After our morning excursions we had breakfast, then we all rode for four hours to the airport in Raipur to board a plane for Kolkata, a.k.a., Calcutta. Because of how the airlines work their schedule, we had to make this an overnight stop so there was no time to see the city. We stayed at a very nice hotel with incredibly soft beds (what a change!) and had a buffet dinner at the hotel.

Friday, November 17
Another Travel day. After breakfast at the hotel we headed back to the Kolkata airport for our flight to Guwahati. Once on the ground we had another four hour drive, in which Karen decided to take pictures with her iPhone of the tuc-tucs and other items of interest along the route, and of some neat stuff at the airport.

Soon we arrived at our next, and last lodge. One of our travel mates told us that Prince Harry and Megan had stayed at this lodge.

Saturday, November 18
We began our day with a morning drive in the western area of Kaziranga National Park. The Big Five (large animals) of Kaziranga are the Bengal tiger, one-horned rhinos (about 2600+ in the reserve, a great come back story from near extinction), the Indian elephant, eastern swamp deer, and wild water buffalo. Almost immediately upon entry we saw a one-horned Indian rhino, and then we saw more rhinos, including a few with their calves. As we were winding up our morning someone spotted a monitor lizard up in a tree! Wow!

Boruf was our naturalist for this ride – he preferred to go by “Boo” as his nickname. He did a great job on this day, providing us with lots of fascinating facts.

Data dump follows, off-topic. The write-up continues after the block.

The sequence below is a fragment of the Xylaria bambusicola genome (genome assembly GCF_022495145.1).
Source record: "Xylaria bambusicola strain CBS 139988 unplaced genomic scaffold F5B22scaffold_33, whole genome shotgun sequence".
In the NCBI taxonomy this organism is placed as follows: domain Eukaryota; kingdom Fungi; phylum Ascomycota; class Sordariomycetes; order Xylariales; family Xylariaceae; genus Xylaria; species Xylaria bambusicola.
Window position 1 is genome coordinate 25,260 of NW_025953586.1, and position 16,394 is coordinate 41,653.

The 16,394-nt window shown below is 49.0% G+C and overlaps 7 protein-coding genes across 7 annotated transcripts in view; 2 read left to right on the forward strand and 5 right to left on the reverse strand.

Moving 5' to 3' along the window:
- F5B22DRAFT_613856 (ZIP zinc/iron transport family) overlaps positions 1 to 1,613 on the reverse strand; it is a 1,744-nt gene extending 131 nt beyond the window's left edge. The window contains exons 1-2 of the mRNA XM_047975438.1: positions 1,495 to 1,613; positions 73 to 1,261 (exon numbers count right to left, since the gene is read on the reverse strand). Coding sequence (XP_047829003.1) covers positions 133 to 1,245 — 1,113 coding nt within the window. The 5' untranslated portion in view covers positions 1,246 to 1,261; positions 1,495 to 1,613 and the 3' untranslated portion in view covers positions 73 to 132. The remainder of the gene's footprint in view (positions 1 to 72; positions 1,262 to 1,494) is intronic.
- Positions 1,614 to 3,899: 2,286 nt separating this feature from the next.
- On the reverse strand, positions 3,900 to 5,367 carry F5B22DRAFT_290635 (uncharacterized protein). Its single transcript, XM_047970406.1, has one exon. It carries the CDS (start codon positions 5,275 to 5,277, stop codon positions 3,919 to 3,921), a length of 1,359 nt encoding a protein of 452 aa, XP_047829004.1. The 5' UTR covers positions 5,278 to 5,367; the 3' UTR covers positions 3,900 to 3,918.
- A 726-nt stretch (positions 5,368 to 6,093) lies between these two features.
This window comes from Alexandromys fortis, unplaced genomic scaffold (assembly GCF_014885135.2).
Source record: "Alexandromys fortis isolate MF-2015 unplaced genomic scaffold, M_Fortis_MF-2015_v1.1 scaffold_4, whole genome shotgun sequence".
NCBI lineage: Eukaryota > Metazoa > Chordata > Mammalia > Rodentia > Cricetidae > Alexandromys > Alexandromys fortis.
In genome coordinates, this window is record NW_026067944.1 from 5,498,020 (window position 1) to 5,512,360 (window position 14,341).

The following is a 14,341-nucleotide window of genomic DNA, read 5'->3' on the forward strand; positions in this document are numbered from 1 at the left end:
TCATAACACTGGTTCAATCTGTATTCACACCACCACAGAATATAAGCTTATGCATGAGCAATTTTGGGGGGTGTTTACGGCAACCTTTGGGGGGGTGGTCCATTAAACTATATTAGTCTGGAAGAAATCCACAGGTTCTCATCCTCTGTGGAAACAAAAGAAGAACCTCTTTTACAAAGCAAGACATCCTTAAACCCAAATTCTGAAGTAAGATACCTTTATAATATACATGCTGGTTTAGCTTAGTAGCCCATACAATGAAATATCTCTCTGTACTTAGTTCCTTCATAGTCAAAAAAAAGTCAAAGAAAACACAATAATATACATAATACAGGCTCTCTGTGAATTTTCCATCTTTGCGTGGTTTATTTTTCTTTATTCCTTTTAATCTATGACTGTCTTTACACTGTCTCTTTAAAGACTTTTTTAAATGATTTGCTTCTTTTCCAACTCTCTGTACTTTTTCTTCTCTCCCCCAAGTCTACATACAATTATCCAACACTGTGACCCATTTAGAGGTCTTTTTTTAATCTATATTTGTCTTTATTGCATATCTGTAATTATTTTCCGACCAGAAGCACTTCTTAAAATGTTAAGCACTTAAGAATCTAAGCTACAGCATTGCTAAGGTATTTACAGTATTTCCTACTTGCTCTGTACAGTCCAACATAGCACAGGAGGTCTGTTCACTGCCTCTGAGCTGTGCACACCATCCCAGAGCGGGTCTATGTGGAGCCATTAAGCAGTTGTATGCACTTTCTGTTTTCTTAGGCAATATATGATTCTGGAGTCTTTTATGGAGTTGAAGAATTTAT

In the afternoon we drove the central area of Kaziranga National Park. It was a pretty uneventful day, meaning no tigers, but we did see a nice variety of birds. We also had the Himalayas as a nice backdrop. Toward the end of our drive we had to stop for a large bull elephant that didn’t want any of the jeeps to pass. He had charged several of those who tried to pass, but a few made it by him. Eventually he changed his mine and walked back into the grass, so the rest of us got by safely.

Sunday, November 19
This morning we rode on an elephant. What an exceptional experience! While there are several ways in which to ride an elephant, we rode astride, like you would a horse. Situated so high up above the ground on top of one of the areas natural creatures gave us a chance to get some great up close photos of rhinos.

Once we wrangled ourselves off of the elephant, and worked the kinks out of our sore legs, we drove to the eastern area of the park. Our adventures continued as at one point we got stuck in the mud and had to get the guides/drivers from other jeeps to help push us out.

In the afternoon we went to the far west area of the park to see gibbons, but ended up tracking a tiger instead. We saw the big male cross the road after swimming across the river. We tracked him for awhile then got distracted by a pack of elephants and their babies. Back at tracking the tiger – we could hear him roaring in the distance – we watched him swim back across the river. However, a large wild buffalo on the opposite bank also saw him crossing the river and charged him, forcing him back. Not a happy tiger. It was very late by then so we headed back to the lodge.

Monday, November 20
Alan went back to the far west area with the guys to look for gibbons and tigers but didn’t see much of anything. I stayed back to get some rest. After the guys got back we packed up the cars and drove the four hours to the airport for a flight to Delhi.

Everyone gathered for dinner at the hotel, we sang happy birthday to Ben, then got a good night’s sleep for the next day when we headed home.